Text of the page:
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‘Why do we need student loan debt cancellation?’ and other FAQs

By Candace Milner, J.D.

Americans are being forced to choose between meeting their basic needs and paying back debt. Debt accrued from medical bills, predatory lending practices, and student loans are crippling American families while lining the pockets of greedy CEOs and billionaires. During his campaign, President Biden made a promise to bring Americans economic relief through widespread student debt cancellation. He followed through, though his impressive attempt to cancel debt became temporary when it was struck down by the Supreme Court in a disappointing decision. Still, the Biden administration is working to find ways to deliver on their promise. Through a focus on discharging debt accrued from fraudulent for-profit schools, expanding income-driven repayment plans, and extending cancellation to borrowers who have been in repayment for decades, the administration has provided relief to millions. Despite the many sources supporting the boost that student debt cancellation will give communities and families, many still have questions about the merit and specifics of cancellation. Here are some answers to those questions.

Why do we need student loan debt cancellation?

Student loan debt cancellation is essential to the financial wellness of millions of Americans. With student debt cancellations, people will be able to pay off other debts, purchase homes, and invest in their communities, futures, and the American economy. College is grossly unaffordable, and loans are a predatory ‘fix’ to that larger problem. By canceling student loans, we can double down on our commitment to education while moving forward to a path where everyone has affordable access to college that meets their needs.

Wouldn’t you be able to pay back your student loan debt if you went to college?

While there was a time when if you earned a four-year degree, you were likely to be able to work your way through college or pay it off while still reaching other financial goals like home ownership, this is unfortunately no longer the case. Inflation has risen at a rate that salaries have not caught up to. This means many jobs that require a four-year degree do not come with a salary that can pay for said degree. Moreover, students are diverse, as are their backgrounds and economic needs. Depending on family size, status, and other life events, relatively quick repayment just may not be feasible.

Is student loan debt cancellation real?

Yes! We have systems in place that cancel loans for people based on careers or other circumstances. This cancelation is critical to their livelihood and all but a drop in the bucket financially. Cancellation can and should be a widespread reality for all borrowers.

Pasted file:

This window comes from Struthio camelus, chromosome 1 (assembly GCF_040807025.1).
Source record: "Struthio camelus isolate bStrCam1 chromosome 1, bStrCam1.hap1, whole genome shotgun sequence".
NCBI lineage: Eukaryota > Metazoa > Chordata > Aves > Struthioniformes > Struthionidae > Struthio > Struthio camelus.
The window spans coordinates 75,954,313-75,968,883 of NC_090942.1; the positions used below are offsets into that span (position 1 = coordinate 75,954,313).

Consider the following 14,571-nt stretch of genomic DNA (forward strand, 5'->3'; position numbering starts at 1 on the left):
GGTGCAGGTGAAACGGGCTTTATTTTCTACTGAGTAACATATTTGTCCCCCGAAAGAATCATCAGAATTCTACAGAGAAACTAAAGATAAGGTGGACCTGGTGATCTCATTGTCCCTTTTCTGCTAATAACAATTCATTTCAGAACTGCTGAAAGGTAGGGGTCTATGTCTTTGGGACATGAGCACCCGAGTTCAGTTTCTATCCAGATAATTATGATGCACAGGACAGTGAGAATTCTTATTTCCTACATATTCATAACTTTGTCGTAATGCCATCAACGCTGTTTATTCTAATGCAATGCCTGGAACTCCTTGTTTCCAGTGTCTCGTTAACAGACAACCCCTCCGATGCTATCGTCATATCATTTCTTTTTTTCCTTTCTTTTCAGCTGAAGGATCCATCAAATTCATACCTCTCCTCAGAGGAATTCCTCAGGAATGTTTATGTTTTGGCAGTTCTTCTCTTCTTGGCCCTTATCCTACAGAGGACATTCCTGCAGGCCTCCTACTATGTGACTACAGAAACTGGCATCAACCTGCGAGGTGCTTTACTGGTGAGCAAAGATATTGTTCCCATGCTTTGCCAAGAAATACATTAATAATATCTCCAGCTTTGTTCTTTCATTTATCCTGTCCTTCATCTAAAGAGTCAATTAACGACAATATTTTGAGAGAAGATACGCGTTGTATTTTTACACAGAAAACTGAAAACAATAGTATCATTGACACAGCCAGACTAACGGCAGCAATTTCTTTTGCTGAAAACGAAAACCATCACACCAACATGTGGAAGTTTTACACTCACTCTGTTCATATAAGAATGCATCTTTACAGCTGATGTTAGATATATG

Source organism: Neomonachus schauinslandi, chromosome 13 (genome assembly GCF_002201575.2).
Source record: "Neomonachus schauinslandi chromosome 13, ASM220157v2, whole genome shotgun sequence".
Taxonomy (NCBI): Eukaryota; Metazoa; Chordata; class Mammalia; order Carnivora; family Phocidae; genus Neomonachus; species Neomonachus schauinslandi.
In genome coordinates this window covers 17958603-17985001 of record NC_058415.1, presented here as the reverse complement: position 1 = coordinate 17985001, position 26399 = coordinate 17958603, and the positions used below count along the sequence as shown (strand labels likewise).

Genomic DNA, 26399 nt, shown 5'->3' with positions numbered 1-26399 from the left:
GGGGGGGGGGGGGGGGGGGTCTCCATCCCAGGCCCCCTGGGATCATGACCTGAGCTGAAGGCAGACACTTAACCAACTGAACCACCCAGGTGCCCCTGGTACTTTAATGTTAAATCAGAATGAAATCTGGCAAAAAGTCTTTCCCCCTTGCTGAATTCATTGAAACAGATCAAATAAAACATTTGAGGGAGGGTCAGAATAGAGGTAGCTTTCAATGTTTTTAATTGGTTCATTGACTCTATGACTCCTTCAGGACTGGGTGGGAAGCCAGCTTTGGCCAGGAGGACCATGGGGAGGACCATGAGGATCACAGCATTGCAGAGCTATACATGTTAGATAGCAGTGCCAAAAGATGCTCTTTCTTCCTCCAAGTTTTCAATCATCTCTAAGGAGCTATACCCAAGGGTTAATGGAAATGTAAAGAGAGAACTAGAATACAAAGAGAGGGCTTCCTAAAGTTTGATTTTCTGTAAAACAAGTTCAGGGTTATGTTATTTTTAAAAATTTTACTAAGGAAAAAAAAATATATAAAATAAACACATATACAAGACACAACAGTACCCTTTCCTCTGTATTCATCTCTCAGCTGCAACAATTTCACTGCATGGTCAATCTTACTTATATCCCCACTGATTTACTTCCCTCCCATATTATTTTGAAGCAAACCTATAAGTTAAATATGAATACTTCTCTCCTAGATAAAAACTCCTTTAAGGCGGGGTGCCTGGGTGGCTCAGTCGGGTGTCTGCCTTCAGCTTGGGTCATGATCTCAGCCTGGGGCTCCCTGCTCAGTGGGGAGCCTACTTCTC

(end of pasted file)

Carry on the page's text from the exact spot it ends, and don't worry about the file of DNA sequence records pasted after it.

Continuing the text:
Is student loan debt cancellation expensive?

Not as expensive as the estimated $197 billion the student loan program has cost the government. Critics of cancellation claim that taxpayers will be bailing out borrowers of their debt. This statement is misleading at best. First, borrowers ARE taxpayers.  In addition, a GAO study found that direct student loan collection costs the government $197 billion per year. The same program only brings in $114 billion, leaving a small difference in cost to the government. So, in totality, cancellation will save taxpayers and the government money while boosting the economy and allowing families to keep more of their hard-earned income to meet their needs.

Is student loan debt cancellation happening?

Yes. It has happened to borrowers who were scammed by the schools they attended, borrowers on permanent disability, and borrowers who have made 20 years or more of payments. Cancellation can and should be extended to all borrowers. There is currently a negotiated rulemaking for Higher Education 2023-2024 process underway to expand cancellation to more borrowers and deliver more Americans economic relief through student debt cancellation.

What is the negotiated rulemaking process?

Typically, executive agencies like the Department of Education develop proposed rules without public input and publish them for comment by the public before finalizing said rules. In negotiated rulemaking, agencies convene a diverse group of stakeholders that works with the agency to develop the proposed rule. These meetings are facilitated by a neutral third party and are used to quicken the process by creating consensus before the rule is proposed. More information on negotiated rulemaking can be found on the Department of Education website.

Is student loan debt cancellation a good idea?

Student loan debt cancellation is both good and necessary!  The burden of student debt does not exist in a vacuum. Debt has multigenerational consequences and impacts the mental health and retirement plans of borrowers. Cancellation followed by intentional investments to make higher education affordable is good for the overall education and wealth of the nation. The housing market, annual GDP, job creation, and entrepreneurship could all benefit from student debt cancellation. Cancellation creates pathways for borrowers to make more intentional investments in communities and will enable our economy to thrive. Not only is cancellation a great idea, we all suffer if we continue to let millions of Americans suffocate under the weight of student loan debt.